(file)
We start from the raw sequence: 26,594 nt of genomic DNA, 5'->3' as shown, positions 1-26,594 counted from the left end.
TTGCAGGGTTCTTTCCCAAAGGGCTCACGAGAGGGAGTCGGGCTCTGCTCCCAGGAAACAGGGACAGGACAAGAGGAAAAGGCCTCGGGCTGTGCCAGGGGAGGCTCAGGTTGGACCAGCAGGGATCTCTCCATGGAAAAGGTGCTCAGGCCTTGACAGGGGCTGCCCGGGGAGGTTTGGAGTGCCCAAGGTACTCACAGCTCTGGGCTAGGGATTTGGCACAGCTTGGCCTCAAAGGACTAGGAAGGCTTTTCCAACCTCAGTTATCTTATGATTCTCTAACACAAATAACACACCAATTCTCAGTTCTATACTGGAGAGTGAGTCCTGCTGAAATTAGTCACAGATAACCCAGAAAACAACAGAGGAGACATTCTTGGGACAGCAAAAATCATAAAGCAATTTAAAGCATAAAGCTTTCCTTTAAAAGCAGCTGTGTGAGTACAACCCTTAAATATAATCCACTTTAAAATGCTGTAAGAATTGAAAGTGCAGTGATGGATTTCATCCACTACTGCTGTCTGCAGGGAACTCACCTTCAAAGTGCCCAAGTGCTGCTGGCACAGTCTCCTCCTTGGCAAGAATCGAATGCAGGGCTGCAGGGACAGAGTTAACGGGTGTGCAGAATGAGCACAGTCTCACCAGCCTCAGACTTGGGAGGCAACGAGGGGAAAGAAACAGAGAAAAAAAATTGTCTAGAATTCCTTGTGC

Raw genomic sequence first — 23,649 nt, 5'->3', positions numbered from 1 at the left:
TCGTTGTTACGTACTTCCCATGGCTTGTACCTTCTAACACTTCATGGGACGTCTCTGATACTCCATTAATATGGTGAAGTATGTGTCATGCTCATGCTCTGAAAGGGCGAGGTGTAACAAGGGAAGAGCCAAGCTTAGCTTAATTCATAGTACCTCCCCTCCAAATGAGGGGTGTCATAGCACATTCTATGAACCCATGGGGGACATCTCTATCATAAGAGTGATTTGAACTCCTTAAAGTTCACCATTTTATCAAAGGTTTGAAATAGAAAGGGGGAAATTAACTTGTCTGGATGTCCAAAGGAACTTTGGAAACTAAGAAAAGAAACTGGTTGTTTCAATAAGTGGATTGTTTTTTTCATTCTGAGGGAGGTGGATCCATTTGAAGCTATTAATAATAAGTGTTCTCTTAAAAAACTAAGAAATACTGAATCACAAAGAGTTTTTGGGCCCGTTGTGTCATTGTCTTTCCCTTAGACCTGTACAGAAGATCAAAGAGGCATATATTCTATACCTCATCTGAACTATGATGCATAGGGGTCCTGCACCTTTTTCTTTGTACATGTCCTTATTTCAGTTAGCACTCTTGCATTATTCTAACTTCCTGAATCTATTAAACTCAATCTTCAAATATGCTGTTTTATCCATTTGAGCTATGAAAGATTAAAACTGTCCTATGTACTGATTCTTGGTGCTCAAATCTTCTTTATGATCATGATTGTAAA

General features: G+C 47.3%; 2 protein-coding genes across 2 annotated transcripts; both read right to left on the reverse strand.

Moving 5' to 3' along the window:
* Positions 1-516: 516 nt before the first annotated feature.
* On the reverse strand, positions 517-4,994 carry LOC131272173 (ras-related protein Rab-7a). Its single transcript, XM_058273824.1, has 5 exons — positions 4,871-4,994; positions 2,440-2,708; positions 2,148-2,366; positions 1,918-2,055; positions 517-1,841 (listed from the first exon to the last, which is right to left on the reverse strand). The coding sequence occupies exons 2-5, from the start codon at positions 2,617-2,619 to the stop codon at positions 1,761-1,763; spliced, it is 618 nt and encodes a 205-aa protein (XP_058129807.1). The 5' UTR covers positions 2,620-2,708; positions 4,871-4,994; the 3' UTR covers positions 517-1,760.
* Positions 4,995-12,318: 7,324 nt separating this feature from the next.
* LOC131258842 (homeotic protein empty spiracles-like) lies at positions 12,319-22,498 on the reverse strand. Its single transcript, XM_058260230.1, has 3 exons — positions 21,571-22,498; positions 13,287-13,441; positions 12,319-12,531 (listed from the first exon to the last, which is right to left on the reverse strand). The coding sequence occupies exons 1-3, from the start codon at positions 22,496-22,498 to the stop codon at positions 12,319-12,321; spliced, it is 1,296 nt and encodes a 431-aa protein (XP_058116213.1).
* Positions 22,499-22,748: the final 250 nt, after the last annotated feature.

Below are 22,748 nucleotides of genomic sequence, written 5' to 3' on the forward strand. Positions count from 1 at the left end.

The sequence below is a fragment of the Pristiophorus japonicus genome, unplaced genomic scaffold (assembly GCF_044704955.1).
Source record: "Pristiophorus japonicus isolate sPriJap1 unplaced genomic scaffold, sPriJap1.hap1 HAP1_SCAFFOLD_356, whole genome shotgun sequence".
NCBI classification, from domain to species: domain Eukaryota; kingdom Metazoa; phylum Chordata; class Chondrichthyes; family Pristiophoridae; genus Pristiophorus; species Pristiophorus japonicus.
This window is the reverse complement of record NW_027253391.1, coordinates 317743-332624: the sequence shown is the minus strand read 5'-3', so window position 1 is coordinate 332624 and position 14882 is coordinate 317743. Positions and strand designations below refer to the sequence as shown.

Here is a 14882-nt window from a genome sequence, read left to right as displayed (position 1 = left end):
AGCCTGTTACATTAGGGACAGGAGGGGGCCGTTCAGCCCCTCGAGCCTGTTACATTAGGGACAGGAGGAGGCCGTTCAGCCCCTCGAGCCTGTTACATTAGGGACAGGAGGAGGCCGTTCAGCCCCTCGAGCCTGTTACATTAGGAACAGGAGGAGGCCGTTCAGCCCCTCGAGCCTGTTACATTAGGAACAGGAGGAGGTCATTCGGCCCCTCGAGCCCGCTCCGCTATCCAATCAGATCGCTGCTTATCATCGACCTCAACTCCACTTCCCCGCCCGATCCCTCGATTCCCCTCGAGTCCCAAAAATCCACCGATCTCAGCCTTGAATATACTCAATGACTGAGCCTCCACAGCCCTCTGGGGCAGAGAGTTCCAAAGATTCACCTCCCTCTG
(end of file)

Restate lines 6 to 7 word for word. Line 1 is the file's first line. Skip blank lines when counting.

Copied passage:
Moving 5' to 3' along the window:
* Positions 1-516: 516 nt before the first annotated feature.